When three strong earthquakes shook Tennant Creek in theNorthern Territory on 22 January 1988, local welder Laurie Atkins had no idea that he would soon be called in to work on one of the most interesting and challenging pipeline repair jobs in Australian history.
The region had previously been considered seismically stable, but the quakes – escalating to 6.8 on the Richter scale – were strong enough to cause unexpected damage to the Amadeus Basin to Darwin natural gas pipeline.Laurie worked as part of a team of site managers, engineers and other personnel to weld and repair a section of the pipeline located above a reverse slip fault, which transgressed the line at right angles.
Assessing the damage
The approximately 1,600 km long pipeline traverses the length of the Northern Territory from the Amadeus Basin to Darwin principally of 12 and 14 inch diameter pipe.
The January 1988 shocks displaced a section of the mainline’s grade 5L X60 steel pipe, telescoping the pipeline so that it flowed in a concertina-type formation.
Operator NT Gas spearheaded the process of checking the pipeline system for faults, and when the compression failure was discovered near Tennant Creek, Laurie and his team were rushed in to ensure that it could return to supplying gas to Darwin and several other power stations in the region.
“It was all new to everybody and very new to me, it was the first time it had happened in Australia I think, so no one had a lot of experience with it or knew what to expect,”? says Laurie.
Laurie and his welding partner Tony Blew arrived on the site and met with NT Gas to establish a work plan for getting the pipeline back online as quickly and easily as possible.
At the site the pipeline was being progressively exposed toward the fault line in order to relieve the stress in the pipe. As this was relieved the pipe snaked all over the place, meaning the repair involved cutting out approximately 100 m of the stressed pipe and replacing it with pre-hydrotested thicker wall emergency pipe.
Laurie undertook preparatory work, and settled on a method for cutting the 14 inch diameter pipe at the location of the concertina-type failure.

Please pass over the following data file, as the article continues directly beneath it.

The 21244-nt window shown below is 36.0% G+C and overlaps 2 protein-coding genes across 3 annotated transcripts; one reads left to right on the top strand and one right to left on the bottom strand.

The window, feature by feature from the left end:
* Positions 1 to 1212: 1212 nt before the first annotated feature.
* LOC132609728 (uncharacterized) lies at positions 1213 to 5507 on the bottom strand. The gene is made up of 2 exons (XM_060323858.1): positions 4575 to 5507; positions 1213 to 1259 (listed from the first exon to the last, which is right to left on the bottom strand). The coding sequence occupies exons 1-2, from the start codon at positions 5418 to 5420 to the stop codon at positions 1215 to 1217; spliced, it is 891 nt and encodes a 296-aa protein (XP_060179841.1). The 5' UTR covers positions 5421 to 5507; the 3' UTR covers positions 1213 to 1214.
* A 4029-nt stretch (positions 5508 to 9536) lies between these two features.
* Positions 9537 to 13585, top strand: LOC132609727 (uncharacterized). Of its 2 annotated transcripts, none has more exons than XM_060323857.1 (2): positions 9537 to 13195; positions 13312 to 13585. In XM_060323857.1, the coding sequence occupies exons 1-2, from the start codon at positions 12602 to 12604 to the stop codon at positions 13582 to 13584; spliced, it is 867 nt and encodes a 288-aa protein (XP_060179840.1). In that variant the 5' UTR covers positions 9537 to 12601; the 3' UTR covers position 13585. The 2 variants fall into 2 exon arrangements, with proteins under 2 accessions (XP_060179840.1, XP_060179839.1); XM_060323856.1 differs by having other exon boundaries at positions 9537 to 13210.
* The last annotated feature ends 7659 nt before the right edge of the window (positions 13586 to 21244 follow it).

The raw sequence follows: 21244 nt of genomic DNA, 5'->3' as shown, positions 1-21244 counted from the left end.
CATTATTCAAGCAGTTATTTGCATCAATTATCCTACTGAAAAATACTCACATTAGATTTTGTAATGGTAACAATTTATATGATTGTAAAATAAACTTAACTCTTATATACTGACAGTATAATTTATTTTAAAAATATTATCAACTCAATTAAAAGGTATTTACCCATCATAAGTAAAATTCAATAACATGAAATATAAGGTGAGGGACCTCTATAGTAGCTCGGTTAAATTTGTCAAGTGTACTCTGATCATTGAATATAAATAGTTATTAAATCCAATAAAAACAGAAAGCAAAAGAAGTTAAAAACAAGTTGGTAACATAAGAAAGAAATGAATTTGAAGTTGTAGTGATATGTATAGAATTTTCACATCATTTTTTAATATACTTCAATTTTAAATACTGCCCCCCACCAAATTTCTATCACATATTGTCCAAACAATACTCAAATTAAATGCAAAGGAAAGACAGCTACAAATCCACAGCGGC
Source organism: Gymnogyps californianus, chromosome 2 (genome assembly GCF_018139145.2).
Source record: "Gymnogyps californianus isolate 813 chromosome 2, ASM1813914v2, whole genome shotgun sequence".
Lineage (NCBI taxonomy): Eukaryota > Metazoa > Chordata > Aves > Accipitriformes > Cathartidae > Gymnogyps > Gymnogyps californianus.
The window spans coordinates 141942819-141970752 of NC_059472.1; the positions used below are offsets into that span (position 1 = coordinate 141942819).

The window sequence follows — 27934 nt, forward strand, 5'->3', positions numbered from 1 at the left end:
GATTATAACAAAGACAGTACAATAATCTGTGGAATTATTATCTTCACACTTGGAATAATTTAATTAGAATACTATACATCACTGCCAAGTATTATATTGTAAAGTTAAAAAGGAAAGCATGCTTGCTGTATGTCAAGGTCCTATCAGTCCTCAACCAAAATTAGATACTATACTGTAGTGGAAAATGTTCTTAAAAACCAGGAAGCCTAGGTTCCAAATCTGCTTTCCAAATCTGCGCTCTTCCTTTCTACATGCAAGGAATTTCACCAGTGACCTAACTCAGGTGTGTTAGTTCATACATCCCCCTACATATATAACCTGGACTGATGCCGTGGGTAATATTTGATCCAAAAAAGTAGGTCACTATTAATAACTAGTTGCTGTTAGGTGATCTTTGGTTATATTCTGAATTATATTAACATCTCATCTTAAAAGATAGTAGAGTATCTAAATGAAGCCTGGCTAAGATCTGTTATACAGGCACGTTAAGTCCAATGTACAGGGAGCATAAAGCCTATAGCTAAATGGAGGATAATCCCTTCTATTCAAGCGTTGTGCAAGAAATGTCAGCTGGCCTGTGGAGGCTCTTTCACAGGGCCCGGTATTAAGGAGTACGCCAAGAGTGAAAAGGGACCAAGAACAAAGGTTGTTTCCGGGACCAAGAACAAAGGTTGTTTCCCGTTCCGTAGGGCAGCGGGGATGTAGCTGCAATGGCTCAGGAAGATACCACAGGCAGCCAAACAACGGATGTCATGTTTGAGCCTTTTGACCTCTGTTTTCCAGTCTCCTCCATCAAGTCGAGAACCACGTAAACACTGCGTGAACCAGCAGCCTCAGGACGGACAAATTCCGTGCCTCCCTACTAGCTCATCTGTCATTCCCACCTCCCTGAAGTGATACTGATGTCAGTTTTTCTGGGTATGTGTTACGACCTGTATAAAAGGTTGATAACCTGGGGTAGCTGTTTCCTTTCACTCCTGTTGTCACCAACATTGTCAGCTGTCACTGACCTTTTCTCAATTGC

“Because it was in a concertina shape,nobody actually knew which way the pipe was going to swing or move when we cut it,”? Laurie says.
“We had to drill a hole in it and light it up and then cut it live with oxyacetylene cutting equipment, and as the flames were coming out, I got in the bucket of a backhoe to be lowered into the hole to cut the pipe.
“Cutting the bottom of the pipe was the hardest, because we had no idea which way it was going to go – if it went left and I was standing there it would squash me.”?
Laurie and Tony cut the pipe on a taper, which allowed it to swing away from the taper side and away from themselves.
The race to repair against all odds
It was a difficult job in a tiny trench, completed under “one hell of a time strain,”? according to Laurie.
“We had a caravan onsite, and we caught a little bit of sleep whenever we could,”? he says.
Searing heat of up to 45 degrees during the day, flies by the millions and over 2 inches of rain on the second night caused much discomfort.
Laurie recalls that an amazing support network helped the job to run reasonably smoothly.
“People put in a lot of help, from the workers’ wives who retrieved water, to the helicopter pilot who made sandwiches for us all. It was a team effort.
“I remember one of the blowdown stack valves got chewed out in 45 seconds. This happened during the blow down of the pipe section which was necessary to be able to perform the repair and was caused by erosion of the steel by sand granules left in the pipeline from construction. I fabricated a new blow-down stack, and a guy flew to Darwin and got a valve, and at midnight that night I was putting it back in.
Laurie credits Site Engineer Steve Dykes and Site Superintendent John Oxtoby for helping the repair job to reach a quick conclusion. From the time it was blown down to the time the gas was back on, it took just under 72 hours. He says Steve and John thoroughly
consulted the welders before tackling repair tasks that had never been seen before in Australia.
“I learnt a hell of a lot from it – the challenges were different. Nothing went wrong, nobody was hurt, and it went back online well without the lights going out in Darwin.
“I also heard later that an operator in Darwin had put in a huge effort constantly changing the filters at the city gate station. As the gas velocity increased in the pipe, the gas picked up all the dust from construction and blocked the filters in a matter of hours. Ronnie would just have finished replacing the cartridges in one filter and the other one was choked. NT Gas flew in a charter jet full of filter cartridges just to keep the gas flowing to the Channel Island power station.
The final x-ray passed, and gas was slowly brought back online via the now repaired mainline block valve bypass. Brian’s Pub in Tennant Creek was in full swing for a night.
“NT Gas flew in seafood from Darwin for the crew that night,”? says Laurie.
A total of 93 m of thin wall pipe was removed and replaced with heavy wall, and the new section of the Amadeus Basin to Darwin pipeline was 970 mm shorter than the original. The pipeline resumed normal operations on 30 January 1988, and Laurie resumed normal life as Managing Director of A&B Welding.